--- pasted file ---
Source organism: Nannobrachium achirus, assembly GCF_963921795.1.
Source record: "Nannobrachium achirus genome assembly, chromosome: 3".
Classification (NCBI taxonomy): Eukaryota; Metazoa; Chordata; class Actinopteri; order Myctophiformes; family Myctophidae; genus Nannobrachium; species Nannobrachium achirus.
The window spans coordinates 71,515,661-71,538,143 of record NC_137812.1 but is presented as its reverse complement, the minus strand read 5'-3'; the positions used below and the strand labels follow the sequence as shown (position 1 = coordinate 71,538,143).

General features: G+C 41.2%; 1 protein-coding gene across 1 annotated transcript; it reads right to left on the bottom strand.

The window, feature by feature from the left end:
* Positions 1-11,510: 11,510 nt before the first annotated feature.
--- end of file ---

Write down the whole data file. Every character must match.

Source organism: Nannobrachium achirus, assembly GCF_963921795.1.
Source record: "Nannobrachium achirus genome assembly, chromosome: 3".
Classification (NCBI taxonomy): Eukaryota; Metazoa; Chordata; class Actinopteri; order Myctophiformes; family Myctophidae; genus Nannobrachium; species Nannobrachium achirus.
The window spans coordinates 71,515,661-71,538,143 of record NC_137812.1 but is presented as its reverse complement, the minus strand read 5'-3'; the positions used below and the strand labels follow the sequence as shown (position 1 = coordinate 71,538,143).

General features: G+C 41.2%; 1 protein-coding gene across 1 annotated transcript; it reads right to left on the bottom strand.

The window, feature by feature from the left end:
* Positions 1-11,510: 11,510 nt before the first annotated feature.